We had one of those

New Zealand Classic Car - - Editorial - Ash­ley Webb Edi­tor

The pho­to­graph on page 86 of this is­sue, of a very nice Mor­ris Mi­nor at the Can­ter­bury All Bri­tish Day, brought back fond child­hood mem­o­ries.

My fa­ther was not a ‘car’ per­son by any stretch of the imag­i­na­tion, but he did have a lik­ing for Mor­ris Mi­nors. The first Mor­ris Mi­nor that I can re­call him buy­ing was an early low-light model. From mem­ory, it was a two-door, and wore a rather nasty dent on one of the rear mud­guards — which didn’t de­ter my fa­ther one lit­tle bit, as he never both­ered to have it re­paired. The trusty old 918cc side-valve Mor­rie served us well for a year or two be­fore my fa­ther de­cided to up­grade to a later model Mor­ris Mi­nor 1000 — about 1960, I think.

As a young teenager at the time, I thought this car was the bee’s knees, and I couldn’t wait for my fa­ther to start giv­ing me driv­ing les­sons in the new fam­ily sedan. The shorter gear lever and OHV en­gine was in­deed a huge im­prove­ment on our pre­vi­ous fam­ily steed by of­fer­ing bet­ter per­for­mance — I wanted one of my own.

It wasn’t long be­fore my fa­ther was of­fered a Holden EK sta­tion wagon, which he couldn’t re­sist. It was a great car, in which I even­tu­ally passed my driver’s li­cence.

I was still at school, and I des­per­ately wanted a Mor­rie. My fa­ther even­tu­ally re­lented and ar­rived home with an­other early low-light for me to drive. It wasn’t in the best con­di­tion, and my mother sug­gested, in no un­cer­tain terms, that he find some­thing bet­ter for me to drive. Dad sub­se­quently found a light green 1961 Mor­ris Mi­nor 1000 for $350 — just like the one we’d owned pre­vi­ously. It was a fan­tas­tic low-mileage car, and drove per­fectly.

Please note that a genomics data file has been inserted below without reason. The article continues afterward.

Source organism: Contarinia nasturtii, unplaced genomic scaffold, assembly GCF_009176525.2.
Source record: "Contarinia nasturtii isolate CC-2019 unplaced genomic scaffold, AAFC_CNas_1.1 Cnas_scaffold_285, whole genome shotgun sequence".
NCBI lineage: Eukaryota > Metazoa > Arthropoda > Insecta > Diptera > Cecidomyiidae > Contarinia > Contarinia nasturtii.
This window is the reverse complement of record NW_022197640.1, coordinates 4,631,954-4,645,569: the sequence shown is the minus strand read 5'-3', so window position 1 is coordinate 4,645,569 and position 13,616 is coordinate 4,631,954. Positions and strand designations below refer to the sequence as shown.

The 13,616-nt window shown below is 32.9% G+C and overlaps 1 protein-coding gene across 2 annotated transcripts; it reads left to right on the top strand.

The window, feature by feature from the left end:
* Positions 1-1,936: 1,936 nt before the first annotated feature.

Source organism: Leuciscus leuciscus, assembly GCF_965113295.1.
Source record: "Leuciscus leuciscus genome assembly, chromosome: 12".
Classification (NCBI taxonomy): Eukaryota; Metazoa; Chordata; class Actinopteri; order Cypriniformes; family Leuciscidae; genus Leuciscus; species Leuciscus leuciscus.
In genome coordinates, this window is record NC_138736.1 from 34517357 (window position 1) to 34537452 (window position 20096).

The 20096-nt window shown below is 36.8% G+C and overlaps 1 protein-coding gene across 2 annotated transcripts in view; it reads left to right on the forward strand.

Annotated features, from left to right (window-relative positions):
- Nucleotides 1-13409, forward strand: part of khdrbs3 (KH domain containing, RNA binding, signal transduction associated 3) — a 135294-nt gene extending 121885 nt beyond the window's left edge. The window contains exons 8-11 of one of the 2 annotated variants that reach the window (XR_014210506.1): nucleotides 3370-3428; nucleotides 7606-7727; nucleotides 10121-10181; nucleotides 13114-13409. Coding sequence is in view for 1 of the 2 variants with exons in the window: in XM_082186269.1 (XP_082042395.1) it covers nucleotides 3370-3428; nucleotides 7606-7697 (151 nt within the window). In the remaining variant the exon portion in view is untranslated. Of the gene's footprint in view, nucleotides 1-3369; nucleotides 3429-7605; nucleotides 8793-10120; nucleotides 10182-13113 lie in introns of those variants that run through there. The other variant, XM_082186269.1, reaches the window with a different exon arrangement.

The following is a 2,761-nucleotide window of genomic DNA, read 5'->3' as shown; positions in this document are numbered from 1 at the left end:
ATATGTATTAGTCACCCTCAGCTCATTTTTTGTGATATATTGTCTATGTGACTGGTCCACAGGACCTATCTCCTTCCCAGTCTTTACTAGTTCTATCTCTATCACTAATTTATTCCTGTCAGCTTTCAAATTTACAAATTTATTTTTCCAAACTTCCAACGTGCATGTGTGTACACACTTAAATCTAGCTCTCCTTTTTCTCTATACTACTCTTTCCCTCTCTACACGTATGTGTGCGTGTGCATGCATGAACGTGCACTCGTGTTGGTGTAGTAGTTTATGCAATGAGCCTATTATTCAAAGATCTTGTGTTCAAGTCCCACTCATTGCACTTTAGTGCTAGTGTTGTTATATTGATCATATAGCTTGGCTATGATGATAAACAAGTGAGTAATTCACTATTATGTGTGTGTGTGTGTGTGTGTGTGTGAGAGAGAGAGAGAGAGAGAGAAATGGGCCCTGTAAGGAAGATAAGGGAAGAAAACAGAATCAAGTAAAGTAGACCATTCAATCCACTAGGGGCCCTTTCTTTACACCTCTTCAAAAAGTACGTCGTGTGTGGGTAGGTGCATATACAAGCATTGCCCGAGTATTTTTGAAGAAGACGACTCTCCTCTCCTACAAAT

As the car didn’t have a ra­dio, I solved the prob­lem by hang­ing my small tran­sis­tor ra­dio by its strap from the right rear win­dow. Chang­ing the sta­tion and vol­ume was eas­ily achieved by reach­ing over my right shoul­der for the per­fect sound, al­beit rather crackly — need­less to say, it was my per­fect ma­chine.

On a sad note, David Cass, who has been work­ing on New Zealand Clas­sic Car mag­a­zine since 1991, has de­cided to scale down his writ­ing out­put. He plans to write only free­lance ar­ti­cles in­stead of writ­ing to reg­u­lar deadlines, as he’s done for so many years. I would like to take the op­por­tu­nity to thank David for his in­cred­i­ble con­tri­bu­tion to this mag­a­zine, es­pe­cially the cross­word and mys­tery car sec­tion, and, on be­half of Park­side Me­dia, wish him all the very best for the fu­ture.

Un­til next month…

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